Multiple immunizations using live irradiated sporozoites, the infectious plasmodial stage delivered into the host skin during a mosquito bite, can elicit sterile immunity to malaria. CD8(+) T cells seem to play an essential role in this protective immunity, since their depletion consistently abolishes sterilizing protection in several experimental models. So far, only a few parasite antigens are known to induce CD8(+) T cell-dependent protection, but none of them can reach the levels of protection afforded by live attenuated parasites. Systematic attempts to identify novel antigens associated with this efficient cellular protection were so far unsuccessful. In addition, the precise mechanisms involved in the recognition and elimination of parasitized hepatocytes in vivo by CD8(+) T cells still remain obscure. Recently, it has been shown that specific effector CD8(+) T cells, after recognition of parasitized hepatocytes, recruit specific and non-specific activated CD8(+) T cells to the site of infection, resulting in the formation of cellular clusters around and in the further elimination of intracellular parasites. The significance of this finding is discussed in the perspective of a general mechanism of antigen-dependent focalized inflammation and its consequences for the elimination of malaria liver stages.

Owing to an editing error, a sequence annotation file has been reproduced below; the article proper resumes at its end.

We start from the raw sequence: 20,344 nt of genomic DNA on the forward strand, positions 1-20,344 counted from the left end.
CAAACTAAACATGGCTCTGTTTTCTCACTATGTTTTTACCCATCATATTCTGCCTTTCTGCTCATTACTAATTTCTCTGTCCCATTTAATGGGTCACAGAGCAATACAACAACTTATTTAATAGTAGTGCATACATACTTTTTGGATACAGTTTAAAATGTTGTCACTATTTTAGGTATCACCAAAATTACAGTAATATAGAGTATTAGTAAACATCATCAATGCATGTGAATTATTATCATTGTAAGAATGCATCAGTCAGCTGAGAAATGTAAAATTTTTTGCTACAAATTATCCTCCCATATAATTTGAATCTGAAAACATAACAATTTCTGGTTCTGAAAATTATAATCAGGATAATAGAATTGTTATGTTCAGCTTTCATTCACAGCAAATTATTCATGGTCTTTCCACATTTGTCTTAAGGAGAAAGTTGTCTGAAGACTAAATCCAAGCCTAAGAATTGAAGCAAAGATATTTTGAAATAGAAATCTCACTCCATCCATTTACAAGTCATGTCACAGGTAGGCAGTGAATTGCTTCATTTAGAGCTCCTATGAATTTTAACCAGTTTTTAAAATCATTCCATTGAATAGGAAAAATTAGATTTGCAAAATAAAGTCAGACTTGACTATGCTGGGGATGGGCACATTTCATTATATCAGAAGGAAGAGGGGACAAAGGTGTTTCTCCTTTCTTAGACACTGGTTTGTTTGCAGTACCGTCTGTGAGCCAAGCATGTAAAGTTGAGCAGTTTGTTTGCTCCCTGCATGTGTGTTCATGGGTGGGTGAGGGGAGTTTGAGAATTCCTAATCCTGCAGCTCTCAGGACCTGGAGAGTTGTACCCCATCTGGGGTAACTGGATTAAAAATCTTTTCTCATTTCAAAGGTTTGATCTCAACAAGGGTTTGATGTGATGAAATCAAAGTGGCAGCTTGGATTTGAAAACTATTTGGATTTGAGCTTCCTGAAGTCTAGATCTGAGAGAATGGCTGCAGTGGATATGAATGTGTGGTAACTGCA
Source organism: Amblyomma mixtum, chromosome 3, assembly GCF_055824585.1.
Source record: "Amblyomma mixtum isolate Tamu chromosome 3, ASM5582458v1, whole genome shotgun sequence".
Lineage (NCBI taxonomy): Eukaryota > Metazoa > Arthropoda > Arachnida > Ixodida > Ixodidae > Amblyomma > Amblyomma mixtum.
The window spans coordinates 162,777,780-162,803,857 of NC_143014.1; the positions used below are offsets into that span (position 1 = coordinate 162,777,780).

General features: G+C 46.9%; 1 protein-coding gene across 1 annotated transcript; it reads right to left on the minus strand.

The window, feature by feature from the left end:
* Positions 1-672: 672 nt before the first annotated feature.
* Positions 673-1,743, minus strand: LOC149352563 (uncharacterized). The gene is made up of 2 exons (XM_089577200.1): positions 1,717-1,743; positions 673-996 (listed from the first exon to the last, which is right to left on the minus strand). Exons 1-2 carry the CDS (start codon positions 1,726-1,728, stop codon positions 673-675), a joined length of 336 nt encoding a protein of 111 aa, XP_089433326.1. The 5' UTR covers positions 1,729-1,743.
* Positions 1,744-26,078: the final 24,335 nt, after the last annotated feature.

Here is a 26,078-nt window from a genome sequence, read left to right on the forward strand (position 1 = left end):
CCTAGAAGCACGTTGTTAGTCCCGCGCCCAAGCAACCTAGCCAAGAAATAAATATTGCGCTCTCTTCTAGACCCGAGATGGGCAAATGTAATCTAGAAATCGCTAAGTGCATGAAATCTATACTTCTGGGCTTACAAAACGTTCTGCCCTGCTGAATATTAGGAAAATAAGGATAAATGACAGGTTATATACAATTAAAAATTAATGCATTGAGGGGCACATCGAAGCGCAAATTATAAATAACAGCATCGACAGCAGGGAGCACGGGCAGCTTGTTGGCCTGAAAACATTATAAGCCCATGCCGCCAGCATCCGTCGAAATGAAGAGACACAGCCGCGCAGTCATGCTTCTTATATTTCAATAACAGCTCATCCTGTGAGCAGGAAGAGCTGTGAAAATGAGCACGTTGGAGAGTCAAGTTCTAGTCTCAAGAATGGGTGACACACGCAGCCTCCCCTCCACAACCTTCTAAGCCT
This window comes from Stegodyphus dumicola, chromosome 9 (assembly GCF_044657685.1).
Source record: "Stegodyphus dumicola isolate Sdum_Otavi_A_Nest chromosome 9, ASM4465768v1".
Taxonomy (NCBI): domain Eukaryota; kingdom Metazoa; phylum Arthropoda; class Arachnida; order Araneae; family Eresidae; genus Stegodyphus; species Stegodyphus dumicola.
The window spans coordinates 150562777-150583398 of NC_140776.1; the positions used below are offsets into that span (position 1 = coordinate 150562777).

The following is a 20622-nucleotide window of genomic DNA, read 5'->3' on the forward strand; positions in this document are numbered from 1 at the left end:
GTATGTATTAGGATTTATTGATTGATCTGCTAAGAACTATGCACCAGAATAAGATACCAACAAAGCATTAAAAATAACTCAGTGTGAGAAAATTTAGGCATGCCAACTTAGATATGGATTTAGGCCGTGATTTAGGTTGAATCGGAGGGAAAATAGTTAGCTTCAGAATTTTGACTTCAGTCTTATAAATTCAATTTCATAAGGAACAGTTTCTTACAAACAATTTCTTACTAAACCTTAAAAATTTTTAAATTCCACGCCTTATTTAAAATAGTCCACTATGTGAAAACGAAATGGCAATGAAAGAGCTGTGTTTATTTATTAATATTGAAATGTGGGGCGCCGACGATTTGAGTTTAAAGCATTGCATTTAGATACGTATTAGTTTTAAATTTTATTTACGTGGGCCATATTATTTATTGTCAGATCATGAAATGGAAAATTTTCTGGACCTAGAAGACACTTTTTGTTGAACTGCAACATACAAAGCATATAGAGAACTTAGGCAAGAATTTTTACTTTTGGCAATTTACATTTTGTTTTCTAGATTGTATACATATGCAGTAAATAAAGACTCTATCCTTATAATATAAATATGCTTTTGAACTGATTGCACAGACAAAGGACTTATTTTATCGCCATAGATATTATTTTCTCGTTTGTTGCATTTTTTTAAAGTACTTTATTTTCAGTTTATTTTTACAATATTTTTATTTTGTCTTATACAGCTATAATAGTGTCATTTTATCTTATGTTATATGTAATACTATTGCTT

Bayarsaikhan, G., Akbari, M., Yui, K., & Amino, R. (2015). Antigen-driven focal inflammatory death of malaria liver stages. Frontiers in Microbiology. Frontiers Media S.A. https://doi.org/10.3389/fmicb.2015.00047